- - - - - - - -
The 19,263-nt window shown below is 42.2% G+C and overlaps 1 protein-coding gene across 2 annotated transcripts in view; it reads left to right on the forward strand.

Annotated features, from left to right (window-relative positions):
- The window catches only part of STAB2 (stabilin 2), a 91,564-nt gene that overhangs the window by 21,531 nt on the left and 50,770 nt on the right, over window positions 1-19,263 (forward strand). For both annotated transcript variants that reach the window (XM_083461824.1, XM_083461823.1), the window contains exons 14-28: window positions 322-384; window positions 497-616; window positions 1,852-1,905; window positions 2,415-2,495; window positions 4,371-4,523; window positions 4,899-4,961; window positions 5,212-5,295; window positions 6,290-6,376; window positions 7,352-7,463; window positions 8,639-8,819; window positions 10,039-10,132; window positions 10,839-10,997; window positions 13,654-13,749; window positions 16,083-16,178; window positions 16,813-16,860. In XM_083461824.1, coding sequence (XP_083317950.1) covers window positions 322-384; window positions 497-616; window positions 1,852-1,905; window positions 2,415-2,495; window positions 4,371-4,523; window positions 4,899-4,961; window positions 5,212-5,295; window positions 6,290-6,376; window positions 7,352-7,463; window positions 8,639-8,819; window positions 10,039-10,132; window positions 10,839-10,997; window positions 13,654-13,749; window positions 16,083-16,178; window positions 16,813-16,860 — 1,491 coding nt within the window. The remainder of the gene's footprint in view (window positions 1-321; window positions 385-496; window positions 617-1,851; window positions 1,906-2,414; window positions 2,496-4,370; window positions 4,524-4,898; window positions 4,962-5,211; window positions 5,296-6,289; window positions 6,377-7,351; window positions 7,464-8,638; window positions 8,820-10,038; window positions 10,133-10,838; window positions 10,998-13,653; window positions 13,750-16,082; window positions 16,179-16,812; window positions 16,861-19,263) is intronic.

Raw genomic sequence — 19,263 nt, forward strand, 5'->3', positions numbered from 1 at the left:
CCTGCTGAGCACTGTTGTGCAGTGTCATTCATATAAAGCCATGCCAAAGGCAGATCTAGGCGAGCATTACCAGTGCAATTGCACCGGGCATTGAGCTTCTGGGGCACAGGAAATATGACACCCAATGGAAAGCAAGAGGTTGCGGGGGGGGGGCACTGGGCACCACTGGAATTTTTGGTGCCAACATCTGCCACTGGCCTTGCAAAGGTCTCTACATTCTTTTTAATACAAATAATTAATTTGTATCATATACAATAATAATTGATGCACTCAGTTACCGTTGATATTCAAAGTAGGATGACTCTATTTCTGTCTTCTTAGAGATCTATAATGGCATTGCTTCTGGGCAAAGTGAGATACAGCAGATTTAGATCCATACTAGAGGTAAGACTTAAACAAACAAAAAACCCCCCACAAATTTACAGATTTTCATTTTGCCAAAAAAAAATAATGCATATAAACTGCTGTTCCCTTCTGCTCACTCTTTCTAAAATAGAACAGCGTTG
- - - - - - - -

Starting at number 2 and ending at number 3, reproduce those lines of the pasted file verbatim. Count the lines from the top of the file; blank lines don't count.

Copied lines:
Annotated features, from left to right (window-relative positions):
- The window catches only part of STAB2 (stabilin 2), a 91,564-nt gene that overhangs the window by 21,531 nt on the left and 50,770 nt on the right, over window positions 1-19,263 (forward strand). For both annotated transcript variants that reach the window (XM_083461824.1, XM_083461823.1), the window contains exons 14-28: window positions 322-384; window positions 497-616; window positions 1,852-1,905; window positions 2,415-2,495; window positions 4,371-4,523; window positions 4,899-4,961; window positions 5,212-5,295; window positions 6,290-6,376; window positions 7,352-7,463; window positions 8,639-8,819; window positions 10,039-10,132; window positions 10,839-10,997; window positions 13,654-13,749; window positions 16,083-16,178; window positions 16,813-16,860. In XM_083461824.1, coding sequence (XP_083317950.1) covers window positions 322-384; window positions 497-616; window positions 1,852-1,905; window positions 2,415-2,495; window positions 4,371-4,523; window positions 4,899-4,961; window positions 5,212-5,295; window positions 6,290-6,376; window positions 7,352-7,463; window positions 8,639-8,819; window positions 10,039-10,132; window positions 10,839-10,997; window positions 13,654-13,749; window positions 16,083-16,178; window positions 16,813-16,860 — 1,491 coding nt within the window. The remainder of the gene's footprint in view (window positions 1-321; window positions 385-496; window positions 617-1,851; window positions 1,906-2,414; window positions 2,496-4,370; window positions 4,524-4,898; window positions 4,962-5,211; window positions 5,296-6,289; window positions 6,377-7,351; window positions 7,464-8,638; window positions 8,820-10,038; window positions 10,133-10,838; window positions 10,998-13,653; window positions 13,750-16,082; window positions 16,179-16,812; window positions 16,861-19,263) is intronic.